Otto Dix, The Skat Players (1920)
© 2006 Nationalgalerie.
Staatliche Museen zu Berlin-Preussischer Kulturbesitz
In 1916, a new and revolutionary kind of art rose out of the depths of a world lost in madness and murder. Dada became the first international art movement, attracting legions of the avant-garde, many of them veterans, deserters, and draft-dodgers from the hell of the Great War. Their art was a reaction to the horror of war, which they blamed on Western civilization itself. And though some of them were discharged from service with papers marked “excused for precocious imbecility” and though much of the art to follow seemed at first glance to be the work of some hitherto-unencountered juvenile basket case, Dada was, in the words of Hans Arp, “no childish romp.”
Legend has it that Arp caught the very last train leaving Germany for Paris at the outbreak of World War I in 1914. The frontier was closed at exactly the time his compartment crossed the border. A lack of funds drove him from the City of Light to the more economical Switzerland. There, the German Consulate in Zurich tried to recruit him for the Fatherland army. Arp staged a show of psychological instability in which he made the sign of the cross in front of a portrait of Hindenburg, kept multiplying his birth date, and generally exuded an air of complete insanity. He was exempted from military service and left free to pursue his artistic impulses. He received an invitation from Hugo Ball to work with him at a strange new nightclub, and his involvement with Dada began.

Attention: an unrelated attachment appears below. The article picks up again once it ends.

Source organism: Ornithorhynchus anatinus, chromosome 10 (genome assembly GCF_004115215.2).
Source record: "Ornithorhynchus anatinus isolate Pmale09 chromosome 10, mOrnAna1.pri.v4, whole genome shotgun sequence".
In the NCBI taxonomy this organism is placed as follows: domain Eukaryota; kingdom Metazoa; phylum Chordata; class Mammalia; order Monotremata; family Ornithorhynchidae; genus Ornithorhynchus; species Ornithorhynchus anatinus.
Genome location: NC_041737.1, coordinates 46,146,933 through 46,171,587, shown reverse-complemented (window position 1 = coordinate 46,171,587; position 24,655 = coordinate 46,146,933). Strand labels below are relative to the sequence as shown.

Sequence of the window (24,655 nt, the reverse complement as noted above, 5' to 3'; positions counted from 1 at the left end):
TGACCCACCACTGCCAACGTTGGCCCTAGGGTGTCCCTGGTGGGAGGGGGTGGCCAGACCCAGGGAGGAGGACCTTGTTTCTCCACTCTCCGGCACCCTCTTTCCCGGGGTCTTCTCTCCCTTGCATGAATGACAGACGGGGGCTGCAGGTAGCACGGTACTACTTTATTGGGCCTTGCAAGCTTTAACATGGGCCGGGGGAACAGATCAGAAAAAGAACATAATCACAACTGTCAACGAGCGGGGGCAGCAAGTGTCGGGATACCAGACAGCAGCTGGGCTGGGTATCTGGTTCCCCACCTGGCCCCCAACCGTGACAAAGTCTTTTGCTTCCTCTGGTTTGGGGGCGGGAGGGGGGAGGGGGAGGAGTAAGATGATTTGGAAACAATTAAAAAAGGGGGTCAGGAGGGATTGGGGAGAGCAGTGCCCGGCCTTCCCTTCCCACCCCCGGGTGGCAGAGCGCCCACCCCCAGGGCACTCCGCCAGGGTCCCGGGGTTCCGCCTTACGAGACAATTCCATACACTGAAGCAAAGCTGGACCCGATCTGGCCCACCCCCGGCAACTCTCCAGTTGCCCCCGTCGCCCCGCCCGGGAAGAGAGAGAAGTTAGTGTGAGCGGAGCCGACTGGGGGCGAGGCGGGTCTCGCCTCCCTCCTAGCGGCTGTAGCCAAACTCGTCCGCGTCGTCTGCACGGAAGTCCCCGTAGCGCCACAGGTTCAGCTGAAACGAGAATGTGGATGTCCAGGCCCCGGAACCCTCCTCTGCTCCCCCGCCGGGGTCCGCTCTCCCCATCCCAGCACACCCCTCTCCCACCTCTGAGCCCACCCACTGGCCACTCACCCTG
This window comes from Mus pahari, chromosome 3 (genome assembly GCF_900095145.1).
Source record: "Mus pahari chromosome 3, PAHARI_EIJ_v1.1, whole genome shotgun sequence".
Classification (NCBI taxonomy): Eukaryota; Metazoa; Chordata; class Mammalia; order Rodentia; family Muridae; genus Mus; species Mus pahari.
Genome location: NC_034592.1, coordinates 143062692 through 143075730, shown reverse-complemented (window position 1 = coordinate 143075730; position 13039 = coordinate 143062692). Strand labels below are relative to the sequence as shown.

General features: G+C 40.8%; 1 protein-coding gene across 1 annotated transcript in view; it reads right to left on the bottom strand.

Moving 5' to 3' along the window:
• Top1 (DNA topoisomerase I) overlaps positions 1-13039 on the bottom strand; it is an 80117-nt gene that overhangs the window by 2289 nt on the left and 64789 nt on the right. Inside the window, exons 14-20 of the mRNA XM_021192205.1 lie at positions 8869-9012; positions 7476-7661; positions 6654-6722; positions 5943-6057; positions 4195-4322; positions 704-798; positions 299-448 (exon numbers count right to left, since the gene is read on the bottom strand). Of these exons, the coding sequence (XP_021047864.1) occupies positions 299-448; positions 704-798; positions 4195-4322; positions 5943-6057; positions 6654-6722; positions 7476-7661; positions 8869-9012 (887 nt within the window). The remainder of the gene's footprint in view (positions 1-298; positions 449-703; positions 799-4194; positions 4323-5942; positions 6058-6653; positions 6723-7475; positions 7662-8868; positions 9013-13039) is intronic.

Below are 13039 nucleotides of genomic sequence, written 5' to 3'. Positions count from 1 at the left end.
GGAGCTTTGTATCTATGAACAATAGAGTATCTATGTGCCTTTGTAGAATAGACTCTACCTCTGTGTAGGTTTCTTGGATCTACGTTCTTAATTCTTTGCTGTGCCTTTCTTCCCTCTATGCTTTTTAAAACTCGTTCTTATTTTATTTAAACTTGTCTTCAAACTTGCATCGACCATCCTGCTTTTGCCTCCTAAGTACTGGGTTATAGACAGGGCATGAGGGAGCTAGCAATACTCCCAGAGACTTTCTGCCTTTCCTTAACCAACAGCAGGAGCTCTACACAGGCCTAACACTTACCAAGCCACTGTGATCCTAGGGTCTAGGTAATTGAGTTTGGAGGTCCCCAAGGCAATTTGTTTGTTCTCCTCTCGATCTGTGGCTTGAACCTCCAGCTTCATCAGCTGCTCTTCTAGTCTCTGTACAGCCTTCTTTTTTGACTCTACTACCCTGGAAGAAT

Hugo Ball and Richard Huelsenbeck had been friends since 1913 in Berlin, and their opposition to the war grew into explosive feelings against the German Reich under the vainglorious Kaiser Wilhelm II and the so-called German intelligentsia. By the fall of 1915, both had moved to Switzerland. Ball and his wife, Emmy Hennings, soon found employment—Hugo as a pianist, Emmy giving recitals—in a variety show in the Niederdorf, the amusement quarter of Zurich. By now, too, Ball had connected with Romanian artists Marcel Janco, Tristan Tzara, and Arthur Segal. Amid this sudden ferment of art and revolt, on February 5th, 1916, Ball founded the Cabaret Voltaire, named for the Enlightenment philosopher famous for his satirical critiques of church and government, in the Dutch restaurant Meierei at Spiegelgasse.
Chants and Skulls